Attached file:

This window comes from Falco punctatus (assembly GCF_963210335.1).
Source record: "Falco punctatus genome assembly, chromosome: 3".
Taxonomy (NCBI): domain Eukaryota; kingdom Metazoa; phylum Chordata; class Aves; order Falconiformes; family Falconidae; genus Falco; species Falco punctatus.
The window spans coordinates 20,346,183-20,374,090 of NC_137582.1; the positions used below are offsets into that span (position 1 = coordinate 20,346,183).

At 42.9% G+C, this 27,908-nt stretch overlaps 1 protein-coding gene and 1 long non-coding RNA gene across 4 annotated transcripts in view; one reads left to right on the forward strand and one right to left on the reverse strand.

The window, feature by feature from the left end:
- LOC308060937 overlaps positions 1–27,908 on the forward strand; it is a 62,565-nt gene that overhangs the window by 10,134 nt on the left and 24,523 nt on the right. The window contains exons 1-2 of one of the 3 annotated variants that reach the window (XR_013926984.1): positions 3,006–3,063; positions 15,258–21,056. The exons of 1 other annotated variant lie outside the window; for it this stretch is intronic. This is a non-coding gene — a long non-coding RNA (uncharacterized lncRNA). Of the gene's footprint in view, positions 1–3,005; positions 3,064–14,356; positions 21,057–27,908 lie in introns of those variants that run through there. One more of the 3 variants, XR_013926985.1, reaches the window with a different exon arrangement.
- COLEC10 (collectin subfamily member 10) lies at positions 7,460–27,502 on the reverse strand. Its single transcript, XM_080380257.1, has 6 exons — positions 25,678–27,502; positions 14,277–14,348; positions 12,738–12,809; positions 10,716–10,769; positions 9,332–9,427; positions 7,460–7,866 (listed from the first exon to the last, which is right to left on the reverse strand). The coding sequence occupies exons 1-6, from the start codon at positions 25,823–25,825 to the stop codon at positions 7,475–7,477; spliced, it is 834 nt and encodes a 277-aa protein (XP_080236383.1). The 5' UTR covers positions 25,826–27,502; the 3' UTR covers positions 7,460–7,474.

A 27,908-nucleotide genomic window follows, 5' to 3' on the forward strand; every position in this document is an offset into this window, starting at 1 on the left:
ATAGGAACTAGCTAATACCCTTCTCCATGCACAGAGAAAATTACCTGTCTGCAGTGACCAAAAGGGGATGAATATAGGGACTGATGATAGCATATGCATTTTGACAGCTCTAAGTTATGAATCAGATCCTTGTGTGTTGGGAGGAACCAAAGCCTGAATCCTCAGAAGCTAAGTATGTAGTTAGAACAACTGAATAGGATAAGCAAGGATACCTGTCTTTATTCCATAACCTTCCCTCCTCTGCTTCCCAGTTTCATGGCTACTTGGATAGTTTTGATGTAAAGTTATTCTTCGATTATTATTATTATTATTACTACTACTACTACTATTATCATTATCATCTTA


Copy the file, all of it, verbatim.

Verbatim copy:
This window comes from Falco punctatus (assembly GCF_963210335.1).
Source record: "Falco punctatus genome assembly, chromosome: 3".
Taxonomy (NCBI): domain Eukaryota; kingdom Metazoa; phylum Chordata; class Aves; order Falconiformes; family Falconidae; genus Falco; species Falco punctatus.
The window spans coordinates 20,346,183-20,374,090 of NC_137582.1; the positions used below are offsets into that span (position 1 = coordinate 20,346,183).

At 42.9% G+C, this 27,908-nt stretch overlaps 1 protein-coding gene and 1 long non-coding RNA gene across 4 annotated transcripts in view; one reads left to right on the forward strand and one right to left on the reverse strand.

The window, feature by feature from the left end:
- LOC308060937 overlaps positions 1–27,908 on the forward strand; it is a 62,565-nt gene that overhangs the window by 10,134 nt on the left and 24,523 nt on the right. The window contains exons 1-2 of one of the 3 annotated variants that reach the window (XR_013926984.1): positions 3,006–3,063; positions 15,258–21,056. The exons of 1 other annotated variant lie outside the window; for it this stretch is intronic. This is a non-coding gene — a long non-coding RNA (uncharacterized lncRNA). Of the gene's footprint in view, positions 1–3,005; positions 3,064–14,356; positions 21,057–27,908 lie in introns of those variants that run through there. One more of the 3 variants, XR_013926985.1, reaches the window with a different exon arrangement.
- COLEC10 (collectin subfamily member 10) lies at positions 7,460–27,502 on the reverse strand. Its single transcript, XM_080380257.1, has 6 exons — positions 25,678–27,502; positions 14,277–14,348; positions 12,738–12,809; positions 10,716–10,769; positions 9,332–9,427; positions 7,460–7,866 (listed from the first exon to the last, which is right to left on the reverse strand). The coding sequence occupies exons 1-6, from the start codon at positions 25,823–25,825 to the stop codon at positions 7,475–7,477; spliced, it is 834 nt and encodes a 277-aa protein (XP_080236383.1). The 5' UTR covers positions 25,826–27,502; the 3' UTR covers positions 7,460–7,474.

A 27,908-nucleotide genomic window follows, 5' to 3' on the forward strand; every position in this document is an offset into this window, starting at 1 on the left:
ATAGGAACTAGCTAATACCCTTCTCCATGCACAGAGAAAATTACCTGTCTGCAGTGACCAAAAGGGGATGAATATAGGGACTGATGATAGCATATGCATTTTGACAGCTCTAAGTTATGAATCAGATCCTTGTGTGTTGGGAGGAACCAAAGCCTGAATCCTCAGAAGCTAAGTATGTAGTTAGAACAACTGAATAGGATAAGCAAGGATACCTGTCTTTATTCCATAACCTTCCCTCCTCTGCTTCCCAGTTTCATGGCTACTTGGATAGTTTTGATGTAAAGTTATTCTTCGATTATTATTATTATTATTACTACTACTACTACTATTATCATTATCATCTTA